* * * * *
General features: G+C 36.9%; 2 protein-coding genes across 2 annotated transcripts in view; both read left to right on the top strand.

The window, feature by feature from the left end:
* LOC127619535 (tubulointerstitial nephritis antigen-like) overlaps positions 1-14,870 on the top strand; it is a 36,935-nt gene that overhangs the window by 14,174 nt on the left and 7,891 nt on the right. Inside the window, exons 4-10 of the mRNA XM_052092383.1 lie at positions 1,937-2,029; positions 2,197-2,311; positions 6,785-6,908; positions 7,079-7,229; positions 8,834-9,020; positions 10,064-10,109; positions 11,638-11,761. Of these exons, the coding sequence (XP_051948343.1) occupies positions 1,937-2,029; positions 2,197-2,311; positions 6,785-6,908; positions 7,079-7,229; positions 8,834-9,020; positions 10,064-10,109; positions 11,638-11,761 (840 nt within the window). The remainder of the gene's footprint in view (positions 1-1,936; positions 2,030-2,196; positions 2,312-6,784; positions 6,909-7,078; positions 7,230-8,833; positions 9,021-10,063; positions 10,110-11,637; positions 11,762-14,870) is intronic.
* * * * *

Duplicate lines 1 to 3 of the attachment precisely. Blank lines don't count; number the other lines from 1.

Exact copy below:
General features: G+C 36.9%; 2 protein-coding genes across 2 annotated transcripts in view; both read left to right on the top strand.

The window, feature by feature from the left end:
* LOC127619535 (tubulointerstitial nephritis antigen-like) overlaps positions 1-14,870 on the top strand; it is a 36,935-nt gene that overhangs the window by 14,174 nt on the left and 7,891 nt on the right. Inside the window, exons 4-10 of the mRNA XM_052092383.1 lie at positions 1,937-2,029; positions 2,197-2,311; positions 6,785-6,908; positions 7,079-7,229; positions 8,834-9,020; positions 10,064-10,109; positions 11,638-11,761. Of these exons, the coding sequence (XP_051948343.1) occupies positions 1,937-2,029; positions 2,197-2,311; positions 6,785-6,908; positions 7,079-7,229; positions 8,834-9,020; positions 10,064-10,109; positions 11,638-11,761 (840 nt within the window). The remainder of the gene's footprint in view (positions 1-1,936; positions 2,030-2,196; positions 2,312-6,784; positions 6,909-7,078; positions 7,230-8,833; positions 9,021-10,063; positions 10,110-11,637; positions 11,762-14,870) is intronic.